Monday, November 29, 2010

Please Mr Postman


Thanksgiving is over, and we are officially into the Christmas season. On Black Friday we were lured into stores to purchase gifts for those we love. Today is Cyber Monday where even more shopping will happen, but this time online, and these purchases will arrive through mail or by delivery truck.

I love to shop online. I love choosing what I want to buy, and looking for the best deals. After I type in all my information and click the 'buy' button, I get giddy about thinking when my beloved item will arrive. I check my email for tracking numbers, and I watch it travel across the country until it arrives at my door. Really. There isn't anything more wonderful.

This year, however, all that has changed. Not only will I not have the money to online shop, but even worse, I live with two mail carriers who've ruined the excitement for me. I now understand the mistakes I've made in the past that caused grief for my own mail carrier. It has squashed some of the joy for me.

Because I would hate for the same to happen to you, I thought this might be an appropriate time to share what I've learned about the business of mail delivery.

First and foremost, please understand the time it takes to get that package or letter to your door. My sister works on average, eight hours and delivers to more than seven hundred homes each day.  My brother in law, however works between ten and twelve hours each day. The time depends on the route they are assigned. Some are bigger or more rural than others. Each is unique.

They've already worked for several hours, getting their mail organized and everything put in order according to the addresses to which they deliver, before leaving the post office in the morning. Please be patient as they won't always arrive at your house at the same time each day. Also, if you have a mailbox on the street, please make sure it is clear of cars, snow, trashcans or anything that causes them to leave their truck, and walk over to your box to leave your mail.  It may seem like it takes them just seconds, but add that to seven hundred homes, and it really can slow them down.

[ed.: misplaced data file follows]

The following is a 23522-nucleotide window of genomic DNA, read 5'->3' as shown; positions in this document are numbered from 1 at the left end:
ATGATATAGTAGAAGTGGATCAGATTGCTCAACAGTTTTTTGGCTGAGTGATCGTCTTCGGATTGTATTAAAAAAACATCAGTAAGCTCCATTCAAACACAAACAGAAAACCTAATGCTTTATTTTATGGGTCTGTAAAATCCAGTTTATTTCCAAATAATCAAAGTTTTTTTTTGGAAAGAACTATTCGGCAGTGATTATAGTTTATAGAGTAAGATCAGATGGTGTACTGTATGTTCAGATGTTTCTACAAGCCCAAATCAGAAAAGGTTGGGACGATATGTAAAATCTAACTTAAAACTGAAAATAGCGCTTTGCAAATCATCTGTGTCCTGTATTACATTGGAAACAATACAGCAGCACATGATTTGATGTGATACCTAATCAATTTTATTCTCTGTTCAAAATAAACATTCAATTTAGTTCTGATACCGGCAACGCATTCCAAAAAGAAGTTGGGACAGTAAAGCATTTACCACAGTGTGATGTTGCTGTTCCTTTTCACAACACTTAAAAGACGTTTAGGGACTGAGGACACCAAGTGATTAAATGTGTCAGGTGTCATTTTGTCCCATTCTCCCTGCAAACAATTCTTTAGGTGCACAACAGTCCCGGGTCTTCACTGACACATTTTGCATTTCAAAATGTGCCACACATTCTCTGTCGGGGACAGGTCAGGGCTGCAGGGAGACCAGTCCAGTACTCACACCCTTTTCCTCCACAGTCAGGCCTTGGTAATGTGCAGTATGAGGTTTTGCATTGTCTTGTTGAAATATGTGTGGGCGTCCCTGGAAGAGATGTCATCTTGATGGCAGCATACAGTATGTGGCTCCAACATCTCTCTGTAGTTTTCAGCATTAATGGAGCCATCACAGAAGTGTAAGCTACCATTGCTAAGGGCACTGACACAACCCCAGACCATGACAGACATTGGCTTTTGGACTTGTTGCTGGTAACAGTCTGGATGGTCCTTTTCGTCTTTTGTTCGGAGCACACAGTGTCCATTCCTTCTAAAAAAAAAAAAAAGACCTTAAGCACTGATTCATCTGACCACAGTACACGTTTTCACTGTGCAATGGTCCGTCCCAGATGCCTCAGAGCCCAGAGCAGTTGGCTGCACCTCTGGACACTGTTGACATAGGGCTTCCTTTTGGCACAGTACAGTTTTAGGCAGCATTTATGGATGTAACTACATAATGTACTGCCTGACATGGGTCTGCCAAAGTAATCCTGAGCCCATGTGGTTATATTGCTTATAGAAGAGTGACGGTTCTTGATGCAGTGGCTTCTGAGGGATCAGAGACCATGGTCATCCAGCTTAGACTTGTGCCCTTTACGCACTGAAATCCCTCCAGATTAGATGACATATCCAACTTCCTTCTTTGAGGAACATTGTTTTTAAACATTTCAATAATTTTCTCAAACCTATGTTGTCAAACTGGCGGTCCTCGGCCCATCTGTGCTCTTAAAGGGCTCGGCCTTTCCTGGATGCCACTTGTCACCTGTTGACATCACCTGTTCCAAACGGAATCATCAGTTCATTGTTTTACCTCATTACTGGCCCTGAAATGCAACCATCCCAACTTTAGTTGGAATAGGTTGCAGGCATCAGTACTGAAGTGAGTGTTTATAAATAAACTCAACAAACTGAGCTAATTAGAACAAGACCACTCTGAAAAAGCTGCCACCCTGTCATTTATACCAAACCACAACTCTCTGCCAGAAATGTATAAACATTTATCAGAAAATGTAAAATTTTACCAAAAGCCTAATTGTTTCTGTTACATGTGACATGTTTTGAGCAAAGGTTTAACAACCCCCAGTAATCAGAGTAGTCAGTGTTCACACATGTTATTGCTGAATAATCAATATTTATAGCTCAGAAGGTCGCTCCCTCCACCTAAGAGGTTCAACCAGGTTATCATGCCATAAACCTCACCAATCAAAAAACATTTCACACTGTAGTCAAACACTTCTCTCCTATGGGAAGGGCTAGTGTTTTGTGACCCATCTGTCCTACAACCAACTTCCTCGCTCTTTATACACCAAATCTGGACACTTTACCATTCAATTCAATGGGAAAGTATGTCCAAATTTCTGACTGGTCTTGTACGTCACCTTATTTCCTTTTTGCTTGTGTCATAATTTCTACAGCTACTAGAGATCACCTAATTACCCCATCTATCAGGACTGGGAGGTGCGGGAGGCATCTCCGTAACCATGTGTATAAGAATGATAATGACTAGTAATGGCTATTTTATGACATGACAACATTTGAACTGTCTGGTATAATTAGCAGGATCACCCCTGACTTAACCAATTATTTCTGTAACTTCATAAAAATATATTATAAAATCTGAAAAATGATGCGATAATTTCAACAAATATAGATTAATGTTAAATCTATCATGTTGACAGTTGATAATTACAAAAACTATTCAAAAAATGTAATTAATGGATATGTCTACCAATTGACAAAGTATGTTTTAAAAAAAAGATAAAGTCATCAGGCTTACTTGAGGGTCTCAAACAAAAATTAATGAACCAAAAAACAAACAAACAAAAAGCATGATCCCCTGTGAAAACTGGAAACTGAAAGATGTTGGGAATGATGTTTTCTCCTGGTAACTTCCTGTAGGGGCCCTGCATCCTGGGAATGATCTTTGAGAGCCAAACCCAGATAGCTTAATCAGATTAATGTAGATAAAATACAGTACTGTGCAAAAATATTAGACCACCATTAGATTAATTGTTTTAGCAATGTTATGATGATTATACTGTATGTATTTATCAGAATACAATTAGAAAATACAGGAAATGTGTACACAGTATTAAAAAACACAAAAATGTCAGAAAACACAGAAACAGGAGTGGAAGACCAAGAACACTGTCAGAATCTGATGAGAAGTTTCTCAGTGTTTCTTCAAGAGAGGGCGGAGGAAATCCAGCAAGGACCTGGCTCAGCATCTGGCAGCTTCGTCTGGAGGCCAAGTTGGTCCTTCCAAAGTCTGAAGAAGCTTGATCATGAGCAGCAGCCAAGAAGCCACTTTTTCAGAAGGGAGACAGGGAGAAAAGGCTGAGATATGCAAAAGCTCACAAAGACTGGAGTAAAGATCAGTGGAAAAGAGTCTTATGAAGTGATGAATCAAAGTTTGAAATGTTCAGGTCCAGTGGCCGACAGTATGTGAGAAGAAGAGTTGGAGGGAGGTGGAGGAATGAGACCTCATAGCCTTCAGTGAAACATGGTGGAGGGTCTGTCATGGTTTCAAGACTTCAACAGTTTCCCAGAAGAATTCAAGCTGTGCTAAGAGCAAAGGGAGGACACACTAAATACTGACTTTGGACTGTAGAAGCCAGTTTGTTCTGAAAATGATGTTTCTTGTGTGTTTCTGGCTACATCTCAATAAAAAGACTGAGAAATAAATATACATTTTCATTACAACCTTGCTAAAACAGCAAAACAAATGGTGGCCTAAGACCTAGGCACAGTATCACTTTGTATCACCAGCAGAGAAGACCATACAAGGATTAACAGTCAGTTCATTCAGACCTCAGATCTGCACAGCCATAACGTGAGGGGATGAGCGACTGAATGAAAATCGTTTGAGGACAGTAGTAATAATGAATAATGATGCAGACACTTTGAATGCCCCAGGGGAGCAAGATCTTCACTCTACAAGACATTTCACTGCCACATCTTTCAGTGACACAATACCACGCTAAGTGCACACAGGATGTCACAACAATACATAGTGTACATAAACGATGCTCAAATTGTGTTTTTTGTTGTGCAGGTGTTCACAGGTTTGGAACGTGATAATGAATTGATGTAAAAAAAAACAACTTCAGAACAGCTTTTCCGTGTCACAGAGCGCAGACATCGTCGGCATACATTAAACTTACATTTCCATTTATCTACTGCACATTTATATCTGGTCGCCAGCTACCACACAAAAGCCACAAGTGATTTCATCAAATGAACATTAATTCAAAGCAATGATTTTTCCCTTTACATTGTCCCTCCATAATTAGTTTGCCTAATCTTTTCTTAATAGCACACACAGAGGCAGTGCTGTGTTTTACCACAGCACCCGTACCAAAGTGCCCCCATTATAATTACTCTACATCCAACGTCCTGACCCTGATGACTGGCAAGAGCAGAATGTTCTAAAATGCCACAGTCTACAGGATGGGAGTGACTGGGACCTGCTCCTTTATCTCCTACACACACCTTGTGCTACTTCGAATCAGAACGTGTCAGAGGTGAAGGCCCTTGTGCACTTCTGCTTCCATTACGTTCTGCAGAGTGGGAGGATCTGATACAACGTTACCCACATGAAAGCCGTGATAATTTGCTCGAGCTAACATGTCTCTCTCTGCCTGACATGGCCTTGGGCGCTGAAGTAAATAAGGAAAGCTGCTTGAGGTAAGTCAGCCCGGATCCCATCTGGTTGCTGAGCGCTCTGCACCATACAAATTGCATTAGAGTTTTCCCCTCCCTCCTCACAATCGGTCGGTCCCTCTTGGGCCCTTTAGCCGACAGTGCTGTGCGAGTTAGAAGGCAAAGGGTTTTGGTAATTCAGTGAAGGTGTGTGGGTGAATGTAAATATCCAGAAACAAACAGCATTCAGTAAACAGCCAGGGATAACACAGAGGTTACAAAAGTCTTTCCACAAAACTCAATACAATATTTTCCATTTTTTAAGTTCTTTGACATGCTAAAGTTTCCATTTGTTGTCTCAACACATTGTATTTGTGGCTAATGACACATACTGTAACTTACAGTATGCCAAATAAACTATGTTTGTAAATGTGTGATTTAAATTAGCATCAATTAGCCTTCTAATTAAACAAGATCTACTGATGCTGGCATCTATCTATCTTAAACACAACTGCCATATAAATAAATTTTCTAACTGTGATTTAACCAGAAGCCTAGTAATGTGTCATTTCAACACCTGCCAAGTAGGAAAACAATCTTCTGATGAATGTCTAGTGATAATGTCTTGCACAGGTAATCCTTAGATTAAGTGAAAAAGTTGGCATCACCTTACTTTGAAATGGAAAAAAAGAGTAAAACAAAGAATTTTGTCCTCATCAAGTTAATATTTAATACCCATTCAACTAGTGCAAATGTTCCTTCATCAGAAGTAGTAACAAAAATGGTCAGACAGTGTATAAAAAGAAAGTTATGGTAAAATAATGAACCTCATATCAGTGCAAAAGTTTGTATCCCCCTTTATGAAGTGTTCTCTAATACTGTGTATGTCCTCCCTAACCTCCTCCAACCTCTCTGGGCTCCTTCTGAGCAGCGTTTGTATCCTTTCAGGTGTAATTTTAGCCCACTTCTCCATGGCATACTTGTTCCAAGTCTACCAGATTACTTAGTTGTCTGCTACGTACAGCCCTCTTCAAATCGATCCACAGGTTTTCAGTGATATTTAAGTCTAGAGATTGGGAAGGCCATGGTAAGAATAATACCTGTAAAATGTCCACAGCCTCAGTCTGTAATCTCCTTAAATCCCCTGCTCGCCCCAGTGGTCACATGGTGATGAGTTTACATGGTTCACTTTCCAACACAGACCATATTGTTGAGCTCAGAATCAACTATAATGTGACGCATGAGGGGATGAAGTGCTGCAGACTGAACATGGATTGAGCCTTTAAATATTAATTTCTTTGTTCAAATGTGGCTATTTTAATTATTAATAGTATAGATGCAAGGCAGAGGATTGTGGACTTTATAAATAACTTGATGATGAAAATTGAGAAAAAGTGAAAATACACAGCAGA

If you receive your mail in one of these style boxes:


Or these:

please,please pick your mail up every day. It may seem convenient because it's safely locked, to not have to check it every day, but the problem is, when the mail comes tomorrow there is no where to put it. It's unfair to expect your carrier to bring it to your door.

Some carriers have treats in their trucks in case they happen to meet an unfriendly dog. Please do not expect your mailman to give your dog a treat each day. Not only is it expensive to keep the truck stocked, but it's unfair to expect it, and it could be dangerous to have the dog run up to the truck.

Sometimes it becomes necessary to fill out change of address, or mail hold forms. Please fill these out carefully and accurately.  Your postal carrier cannot read your mind and they only have the information you give them.  It will make serving you easier if you double check to see you filled the forms out correctly.

My sister and her husband have both mentioned how much they enjoy getting to know the people on their routes. A friendly hello can do wonders to make what they do worthwhile. But please, don't expect them to stop and visit for too long. They still have a long day ahead of them.

Finally, please remember they are human. They have bad days just like you and I do. Please be patient if you find a problem with your mail. They know how important your mail is, and will do what they can to fix any problems. Let them know when you appreciate them. It will go a long way to receiving the best service they can give you.

1 comment:

ShEiLa said...

I have worked for the USPS and everything you said is so true. I hope someone reads this and learns something new... little things make a BIG difference.